As the camera rolled, Earl Casteel, 33, was startled to hear Jimenez threaten him."Why shouldn't I blast you right now? " Casteel replied, according to a transcript of the video in court records. I ain't got nothing against you."Without hesitation, Jimenez nonchalantly aimed his pistol at Casteel's legs and opened fire, shooting him once in each thigh."Why would you do that?" Casteel cried out as he fell to the street."Shut up, bitch," Jimenez said before speeding away.He was quickly awarded a certificate of innocence that allowed him to recoup nearly 0,000 from the state for his wrongful imprisonment.
Overcome with anger, depression and despair, Jimenez's moods swung wildly from combative to nearly catatonic.After years writing letters begging lawyers and other advocacy groups to take a look at his case, he finally caught a break in 2005, when attorneys and students from the Northwestern University Bluhm Center on Wrongful Convictions decided to reinvestigate his conviction.In his first few years of freedom, Jimenez managed to stay busy with his legal team working on his civil lawsuit.He began dating a woman and had two children with her. 17, 2015, by Jose Roman, gang associate of Thaddeus Jimenez, shows the two men driving through the Irving Park neighborhood before Jimenez shoots Earl Casteel, a onetime gang member. Shortly after 11 a.m., Jimenez pulled the Mercedes up to an ex-gang member who knew the two men and greeted them warmly.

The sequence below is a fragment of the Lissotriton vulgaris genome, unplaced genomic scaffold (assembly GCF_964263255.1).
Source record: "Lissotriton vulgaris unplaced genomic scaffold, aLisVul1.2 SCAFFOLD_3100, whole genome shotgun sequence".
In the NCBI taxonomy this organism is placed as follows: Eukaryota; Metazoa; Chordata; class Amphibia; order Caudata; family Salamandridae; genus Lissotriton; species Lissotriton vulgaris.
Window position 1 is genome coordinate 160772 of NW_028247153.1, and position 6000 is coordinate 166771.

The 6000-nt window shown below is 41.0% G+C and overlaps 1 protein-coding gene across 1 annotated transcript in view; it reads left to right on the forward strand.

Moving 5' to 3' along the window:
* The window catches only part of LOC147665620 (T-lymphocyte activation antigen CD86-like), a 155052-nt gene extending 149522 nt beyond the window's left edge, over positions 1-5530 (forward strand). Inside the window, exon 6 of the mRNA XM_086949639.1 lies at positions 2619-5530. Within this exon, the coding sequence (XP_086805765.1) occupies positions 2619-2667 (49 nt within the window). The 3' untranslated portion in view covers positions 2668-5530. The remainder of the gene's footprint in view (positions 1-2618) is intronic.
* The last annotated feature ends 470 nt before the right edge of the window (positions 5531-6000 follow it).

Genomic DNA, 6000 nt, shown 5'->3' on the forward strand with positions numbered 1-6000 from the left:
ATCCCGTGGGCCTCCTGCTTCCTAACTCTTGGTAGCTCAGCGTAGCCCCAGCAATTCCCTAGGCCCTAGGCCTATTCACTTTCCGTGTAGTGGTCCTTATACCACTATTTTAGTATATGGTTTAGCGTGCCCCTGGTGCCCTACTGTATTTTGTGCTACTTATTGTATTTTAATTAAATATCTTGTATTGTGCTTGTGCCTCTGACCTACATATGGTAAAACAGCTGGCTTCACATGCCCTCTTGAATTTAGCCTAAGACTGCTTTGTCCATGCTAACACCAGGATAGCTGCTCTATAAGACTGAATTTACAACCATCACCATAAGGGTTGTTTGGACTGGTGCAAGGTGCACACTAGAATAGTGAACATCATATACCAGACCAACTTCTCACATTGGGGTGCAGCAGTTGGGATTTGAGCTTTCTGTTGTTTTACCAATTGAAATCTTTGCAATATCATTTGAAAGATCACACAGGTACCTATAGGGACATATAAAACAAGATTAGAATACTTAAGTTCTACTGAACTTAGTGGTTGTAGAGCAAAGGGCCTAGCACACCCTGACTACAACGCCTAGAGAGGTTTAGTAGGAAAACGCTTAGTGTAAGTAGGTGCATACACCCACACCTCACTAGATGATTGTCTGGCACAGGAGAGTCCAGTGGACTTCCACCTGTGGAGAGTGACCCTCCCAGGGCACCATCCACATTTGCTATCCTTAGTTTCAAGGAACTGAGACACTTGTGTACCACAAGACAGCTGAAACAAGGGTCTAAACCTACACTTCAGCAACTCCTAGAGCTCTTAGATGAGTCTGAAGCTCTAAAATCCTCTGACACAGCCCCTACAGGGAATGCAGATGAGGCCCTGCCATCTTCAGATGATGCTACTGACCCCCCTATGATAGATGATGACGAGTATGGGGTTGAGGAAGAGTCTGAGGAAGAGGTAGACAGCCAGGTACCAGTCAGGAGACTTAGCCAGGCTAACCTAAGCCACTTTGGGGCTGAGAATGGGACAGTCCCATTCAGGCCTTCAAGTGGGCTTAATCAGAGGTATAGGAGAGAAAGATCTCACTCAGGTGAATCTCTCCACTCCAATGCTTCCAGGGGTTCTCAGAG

His passenger, Jose Roman, held a .22-caliber Mossberg semiautomatic rifle at his side as he filmed their travels with his i Phone.
"Not a scratch on me, and yes, I'm still running the s---."Prosecutors signaled they'll seek a 10-year prison term, the maximum possible, for Jimenez, while his attorney, Steven Greenberg, sought the minimum sentence, noting that his client had already spent 16 years in prison for a murder he didn't commit.
Once he was back on the streets, Jimenez had little guidance and quickly squandered what was left of his settlement on "status-enhancing material goods" and other efforts to rebuild his gang, Greenberg said."Ironically, the restitution he received for his terrible injuries did not bring healing, it just drew other vultures to pick at his wounds," wrote Greenberg, who asked U. District Judge Harry Leinenweber for a sentence of about 31/2 years.
Attorney Jon Loevy, left, stands in January 2012 at a news conference with his client Thaddeus Jimenez, who was arrested at 13 only to be exonerated after serving 16 years in prison. Attorney Jon Loevy, left, stands in January 2012 at a news conference with his client Thaddeus Jimenez, who was arrested at 13 only to be exonerated after serving 16 years in prison. (Terrence Antonio James / Chicago Tribune)'A cornered animal'Born in 1979 to a working-class single mother, Jimenez was introduced into the gang lifestyle as a young boy by uncles who were father figures but also Simon City Royals gang members.
By the time he was 10, Jimenez was skipping school and "dabbling in drugs," according to Greenberg's filing.
In 2014, he and several other gang members were convicted of misdemeanor reckless conduct for donning masks and bandannas over their faces and surrounding vehicular traffic, prosecutors said.